A historic winter storm hit the Lone Star State hard. But underinvestment and mismanagement of the state’s electric grid – a critical piece of infrastructure – is one reason for the outages.
Hello from Dallas, where the temperature is currently 9 degrees Fahrenheit and there’s several inches of snow on the ground. The temperature is expected to get up to 23 degrees today, but that’s not much of a relief to the 4.3 million of my fellow Texas residents without electricity right now.
For those of you from colder climates who think this is just a case of a bunch of people not used to snow freaking out, trust me: It’s not. It’s very, very cold here, and there are some people who have been without heat for over a day now. People have died.
Meanwhile, most of the roads haven’t been plowed, so those without power are having to decide whether to wait it out or drive on dangerous, iced-over roads to find warmth at a friend’s house or warming center.
And the entire state has been hit by this storm. Texas, in case you didn’t realize, is a big state.
So, what is going on? How can it be that one of the country’s most wealthy states – and a state known for producing energy at that – finds itself unable to quickly restore power to millions of its residents at a crucial time?
Well, the severity of the winter storm is one reason.
The Texas power grid is powered largely by natural gas and wind. That works well to keep electricity on during the state’s famously hot summers, but these systems aren’t designed for the frigid weather we’re currently experiencing. Some wind turbines have frozen, and other energy sources like natural gas, nuclear and even coal also are having trouble. Equipment froze up and stopped working.
Meanwhile, people are using more electricity than usual to try to stay warm, and that has “hobbled dozens of power plants.”
Worried that the state’s entire energy grid would collapse, the Electric Reliability Council of Texas (ERCOT), which oversees the state’s electrical network, declared a state of emergency early Monday morning and began initiating outages.
ERCOT officials said these outages would be rolling from neighborhood to neighborhood, lasting 15 to 45 minutes, to ease up pressure on the grid. In practice, that hasn’t really happened. Some are reporting they haven’t had power for a full day now.
But even with the record temps, things should not be this bad. This wasn’t a sudden event like an earthquake; weather forecasters predicted this storm days ago.
What we are seeing is an infrastructure failure.
These winter storms are rare in Texas, but they aren’t unprecedented. Similar power blackouts took place in 2011, for example, right around the time that Dallas hosted the Super Bowl.
There were calls after that storm for power plants to properly winterize their equipment. That didn’t happen, according to Dr. David Tuttle, a research associate with the Energy Institute at the University of Texas at Austin.
“There are things that can be done, but it will cost some money,” Tuttle said. “About every decade we have these long-sustained periods. And then, you know weatherization is supposed to happen, and then, it doesn’t because it costs money.”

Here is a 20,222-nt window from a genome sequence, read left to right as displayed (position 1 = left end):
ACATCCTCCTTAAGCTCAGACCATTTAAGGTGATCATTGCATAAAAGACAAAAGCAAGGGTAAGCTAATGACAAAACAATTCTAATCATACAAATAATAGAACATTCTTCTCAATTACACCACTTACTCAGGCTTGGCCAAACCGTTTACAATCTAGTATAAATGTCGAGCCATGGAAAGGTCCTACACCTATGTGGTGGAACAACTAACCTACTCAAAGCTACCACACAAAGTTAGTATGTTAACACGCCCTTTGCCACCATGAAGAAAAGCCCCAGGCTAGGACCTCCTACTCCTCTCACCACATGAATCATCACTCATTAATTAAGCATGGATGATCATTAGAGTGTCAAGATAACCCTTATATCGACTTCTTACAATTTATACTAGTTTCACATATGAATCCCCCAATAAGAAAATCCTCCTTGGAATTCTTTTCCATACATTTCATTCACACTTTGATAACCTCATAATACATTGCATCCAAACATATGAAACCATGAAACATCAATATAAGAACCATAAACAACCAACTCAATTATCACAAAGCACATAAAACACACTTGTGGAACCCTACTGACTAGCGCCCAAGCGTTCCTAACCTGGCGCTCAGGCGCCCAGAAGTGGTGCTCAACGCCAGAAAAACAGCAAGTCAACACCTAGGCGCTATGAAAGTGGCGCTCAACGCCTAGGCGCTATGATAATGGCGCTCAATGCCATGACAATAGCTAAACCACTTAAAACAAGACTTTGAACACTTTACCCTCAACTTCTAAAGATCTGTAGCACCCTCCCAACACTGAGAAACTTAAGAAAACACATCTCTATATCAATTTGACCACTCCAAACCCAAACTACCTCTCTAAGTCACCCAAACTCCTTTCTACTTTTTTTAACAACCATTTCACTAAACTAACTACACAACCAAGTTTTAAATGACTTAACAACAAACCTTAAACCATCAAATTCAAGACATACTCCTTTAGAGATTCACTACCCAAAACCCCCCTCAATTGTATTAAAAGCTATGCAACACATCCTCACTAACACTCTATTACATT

There are other issues. Unlike other states, Texas maintains its own energy grid, mostly to avoid having to deal with the federal government. It’s also a deregulated and privatized system, and it’s where Texas Gov. Greg Abbott is pinning the blame right now.
But it’s also a system that doesn’t always receive the resources it needs.
Ed Hirs, an energy fellow at the University of Houston, told the Houston Chronicle that underinvestment has meant power plants haven’t been properly maintained and improved.
“The ERCOT grid has collapsed in exactly the same manner as the old Soviet Union,” he said. “It limped along on underinvestment and neglect until it finally broke under predictable circumstances.”
He added: “For more than a decade, generators have not been able to charge what it costs them to produce electricity… If you don’t make a return on your money, how can you keep it up? It’s like not taking care of your car. If you don’t change the oil and tires, you can’t expect your car to be ready to evacuate, let alone get you to work.”
Now, if you think that this is just a Texas problem, think again. Oregon, which also has been hit hard with storms, also is seeing major power outages right now. The American Society of Civil Engineers gives the nation’s overall energy systems a D+ grade, noting that much of it predates the 21st century. This could happen anywhere in America.
And it’s just one piece of America’s failing infrastructure. The rest of it is also really bad.
There’s a running joke among blue checkmark types about Infrastructure Week, one that has continued into the Biden administration. But there are more than 4 million people in Texas currently without electricity and heat in the midst of a historic winter storm.
The consequences of inaction are deadly.
Things aren’t looking particularly hopeful in the Lone Star State right now, either. The mayor of Dallas just tweeted he doesn’t even understand what ERCOT is telling the public; he also urged folks to help those in need, which doesn’t signal that anybody in power has any control of the situation. And more snow is coming.